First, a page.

Osaka, Japan: Welcome to the 2019 edition of the G20 Summit global policy publication. We are thrilled to collaborate with the London School of Economics and the Global Policy Lab again, to produce a publication focused on how leaders from the policy, diplomatic, business communities as well as civil society are offering solutions to some of the most intractable challenges facing the G20 members as well as our world at large.
We are particularly proud to have the support of Japan’s organizing committee in distributing our publications to the attending leaders at the G20 Summit for this year’s increasingly relevant and important forum of global leaders—a testament to our longevity in the field and our team’s tireless efforts to produce a publication by the leaders for the leaders for more than two decades now.
Global financial transparency, climate change, automation and the future of work, agriculture and food security, health, wealth, and so much more. The agenda for the G20 Summit continues to be ever ambitious. The issues at hand are as big as ever and bubbling at the heels of major political upheavals and key elections in the Americas, Asia, and Europe. Despite its shortcomings, the G20 remains a key forum for managing the global economy. And unlike its sister organization, the G7, the G20 includes both developed and developing economies in its membership, which allows for more inclusion and collaboration. This year, with Japan’s presidency, we note a continuation of the work that member states have started since the UN Sustainable Development Goals (SDGs). In fact, we see that SDGs have guided the G20 agenda, making this year’s summit even more inclusive to the goals and needs of the entire world, not just the most fortunate.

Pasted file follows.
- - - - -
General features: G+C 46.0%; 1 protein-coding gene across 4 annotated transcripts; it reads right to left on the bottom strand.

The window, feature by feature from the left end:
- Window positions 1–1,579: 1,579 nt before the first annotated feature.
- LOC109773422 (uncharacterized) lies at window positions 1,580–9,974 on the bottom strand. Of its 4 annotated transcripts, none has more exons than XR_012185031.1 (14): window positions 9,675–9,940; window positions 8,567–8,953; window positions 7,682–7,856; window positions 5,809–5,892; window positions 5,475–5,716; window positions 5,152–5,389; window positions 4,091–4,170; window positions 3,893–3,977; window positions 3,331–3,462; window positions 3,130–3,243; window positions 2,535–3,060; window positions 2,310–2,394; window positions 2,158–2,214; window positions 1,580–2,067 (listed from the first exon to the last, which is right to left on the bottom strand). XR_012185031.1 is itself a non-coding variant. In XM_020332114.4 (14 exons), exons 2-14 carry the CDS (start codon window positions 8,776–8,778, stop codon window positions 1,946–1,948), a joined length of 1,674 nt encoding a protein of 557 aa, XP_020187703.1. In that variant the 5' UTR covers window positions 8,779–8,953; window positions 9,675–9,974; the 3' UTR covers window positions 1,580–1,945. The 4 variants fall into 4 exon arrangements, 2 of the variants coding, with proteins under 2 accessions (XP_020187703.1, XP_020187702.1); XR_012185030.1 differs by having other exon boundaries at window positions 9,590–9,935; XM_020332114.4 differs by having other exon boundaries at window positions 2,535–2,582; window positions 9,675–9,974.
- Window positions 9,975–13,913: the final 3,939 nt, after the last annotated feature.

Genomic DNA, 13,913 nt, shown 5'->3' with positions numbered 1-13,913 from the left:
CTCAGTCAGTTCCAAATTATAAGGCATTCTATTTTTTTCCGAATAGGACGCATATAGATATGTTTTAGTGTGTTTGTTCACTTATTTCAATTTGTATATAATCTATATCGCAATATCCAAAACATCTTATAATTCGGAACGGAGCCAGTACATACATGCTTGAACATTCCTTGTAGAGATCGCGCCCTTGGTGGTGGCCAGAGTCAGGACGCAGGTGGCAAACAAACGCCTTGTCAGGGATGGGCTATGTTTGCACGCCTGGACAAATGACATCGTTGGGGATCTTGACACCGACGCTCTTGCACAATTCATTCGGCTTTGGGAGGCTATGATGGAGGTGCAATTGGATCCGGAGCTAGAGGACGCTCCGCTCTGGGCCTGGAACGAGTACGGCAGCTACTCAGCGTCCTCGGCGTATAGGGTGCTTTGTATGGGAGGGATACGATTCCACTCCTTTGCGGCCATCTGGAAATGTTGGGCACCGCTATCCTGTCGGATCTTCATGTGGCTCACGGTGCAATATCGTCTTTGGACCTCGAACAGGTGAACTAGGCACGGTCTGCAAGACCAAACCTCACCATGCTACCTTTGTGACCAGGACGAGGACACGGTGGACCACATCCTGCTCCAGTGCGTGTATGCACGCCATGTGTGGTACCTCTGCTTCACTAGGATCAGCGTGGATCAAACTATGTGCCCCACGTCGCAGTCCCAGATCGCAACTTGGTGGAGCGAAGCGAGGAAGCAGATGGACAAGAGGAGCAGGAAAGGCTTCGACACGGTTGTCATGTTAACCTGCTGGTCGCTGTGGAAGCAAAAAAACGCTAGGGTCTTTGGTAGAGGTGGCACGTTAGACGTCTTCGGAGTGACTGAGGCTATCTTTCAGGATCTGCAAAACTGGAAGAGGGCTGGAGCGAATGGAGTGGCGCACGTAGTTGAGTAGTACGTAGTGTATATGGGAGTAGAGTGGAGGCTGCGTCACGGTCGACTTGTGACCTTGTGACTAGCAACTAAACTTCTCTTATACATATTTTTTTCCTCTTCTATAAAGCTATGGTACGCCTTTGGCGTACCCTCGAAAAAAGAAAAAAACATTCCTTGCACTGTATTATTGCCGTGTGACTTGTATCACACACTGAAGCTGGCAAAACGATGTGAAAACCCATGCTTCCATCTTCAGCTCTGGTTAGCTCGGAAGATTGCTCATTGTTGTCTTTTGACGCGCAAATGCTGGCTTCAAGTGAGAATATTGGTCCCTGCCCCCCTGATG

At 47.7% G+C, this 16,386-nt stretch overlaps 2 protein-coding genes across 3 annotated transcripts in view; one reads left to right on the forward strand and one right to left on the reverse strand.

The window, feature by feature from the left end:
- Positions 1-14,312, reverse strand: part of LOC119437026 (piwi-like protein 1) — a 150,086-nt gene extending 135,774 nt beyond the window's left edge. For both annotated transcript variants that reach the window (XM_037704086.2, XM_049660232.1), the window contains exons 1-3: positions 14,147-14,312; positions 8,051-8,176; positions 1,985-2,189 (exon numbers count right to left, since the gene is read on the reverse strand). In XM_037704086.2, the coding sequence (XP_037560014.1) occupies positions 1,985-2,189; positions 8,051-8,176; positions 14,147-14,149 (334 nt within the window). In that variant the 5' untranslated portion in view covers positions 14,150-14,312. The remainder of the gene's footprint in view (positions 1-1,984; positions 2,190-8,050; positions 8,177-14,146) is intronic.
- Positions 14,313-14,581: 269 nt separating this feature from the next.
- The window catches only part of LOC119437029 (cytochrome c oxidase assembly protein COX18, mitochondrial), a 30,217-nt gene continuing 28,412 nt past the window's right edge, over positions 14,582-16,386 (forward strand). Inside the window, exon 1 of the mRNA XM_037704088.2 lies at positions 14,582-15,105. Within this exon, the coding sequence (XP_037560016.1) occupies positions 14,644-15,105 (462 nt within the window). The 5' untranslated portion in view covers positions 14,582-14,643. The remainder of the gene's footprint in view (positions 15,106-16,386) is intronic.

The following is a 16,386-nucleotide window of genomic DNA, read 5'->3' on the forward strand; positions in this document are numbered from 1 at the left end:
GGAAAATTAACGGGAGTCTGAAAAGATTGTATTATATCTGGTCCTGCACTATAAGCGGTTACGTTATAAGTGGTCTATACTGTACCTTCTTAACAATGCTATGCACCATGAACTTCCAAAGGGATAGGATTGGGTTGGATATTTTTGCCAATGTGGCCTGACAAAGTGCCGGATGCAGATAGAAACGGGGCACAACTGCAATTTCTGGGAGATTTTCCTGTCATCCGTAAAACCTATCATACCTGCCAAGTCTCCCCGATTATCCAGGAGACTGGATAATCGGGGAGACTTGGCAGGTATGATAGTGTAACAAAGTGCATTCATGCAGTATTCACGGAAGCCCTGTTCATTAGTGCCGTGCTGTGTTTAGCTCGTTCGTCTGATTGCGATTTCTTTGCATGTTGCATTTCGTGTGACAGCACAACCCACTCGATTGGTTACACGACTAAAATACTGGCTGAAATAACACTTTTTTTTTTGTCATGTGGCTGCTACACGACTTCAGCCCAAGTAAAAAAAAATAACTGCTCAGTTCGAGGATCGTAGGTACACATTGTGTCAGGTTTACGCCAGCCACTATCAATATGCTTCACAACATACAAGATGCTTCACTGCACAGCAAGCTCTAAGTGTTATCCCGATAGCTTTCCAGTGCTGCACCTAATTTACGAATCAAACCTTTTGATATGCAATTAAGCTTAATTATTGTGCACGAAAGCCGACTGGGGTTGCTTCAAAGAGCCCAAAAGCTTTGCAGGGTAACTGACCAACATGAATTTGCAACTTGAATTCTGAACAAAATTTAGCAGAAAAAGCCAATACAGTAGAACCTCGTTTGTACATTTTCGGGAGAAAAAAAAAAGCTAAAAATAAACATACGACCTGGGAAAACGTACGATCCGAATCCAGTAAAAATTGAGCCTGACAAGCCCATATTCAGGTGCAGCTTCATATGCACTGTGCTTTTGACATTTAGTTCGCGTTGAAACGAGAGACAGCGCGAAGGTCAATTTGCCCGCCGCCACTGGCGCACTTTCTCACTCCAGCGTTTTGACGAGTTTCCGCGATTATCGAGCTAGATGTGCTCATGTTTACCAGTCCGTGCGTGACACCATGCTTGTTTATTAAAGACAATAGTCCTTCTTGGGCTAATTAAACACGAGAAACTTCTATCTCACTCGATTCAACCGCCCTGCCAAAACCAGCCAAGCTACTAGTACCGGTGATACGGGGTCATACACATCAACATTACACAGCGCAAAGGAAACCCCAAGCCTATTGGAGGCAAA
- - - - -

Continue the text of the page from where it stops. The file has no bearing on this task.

As I have said before, even though the G20 was the result of the financial crisis in 2008, the institution has adopted a proactive approach to future crises. Initially a diagnostic venue, the G20 has now evolved into a “wellness clinic” where issues are debated and looked at from a future-forward vantage point. The members are looking to prevent and mitigate, not just “cure” after the fact. For that reason, the articles you see in this edition—curated always carefully to include voices from a multitude of disciplines and expertise—tend to take a futurism tone. The authors are not just diagnosing the issues, they are offering innovative solutions that defy established expectations. They have imagined a world where the rules can be remade to ensure an abundant future for all and where a future G20 is not just grappling with problems but it is managing prosperity better.
We hope you enjoy reading the selection of articles for this edition and always feel free to contact us with your comments and feedback.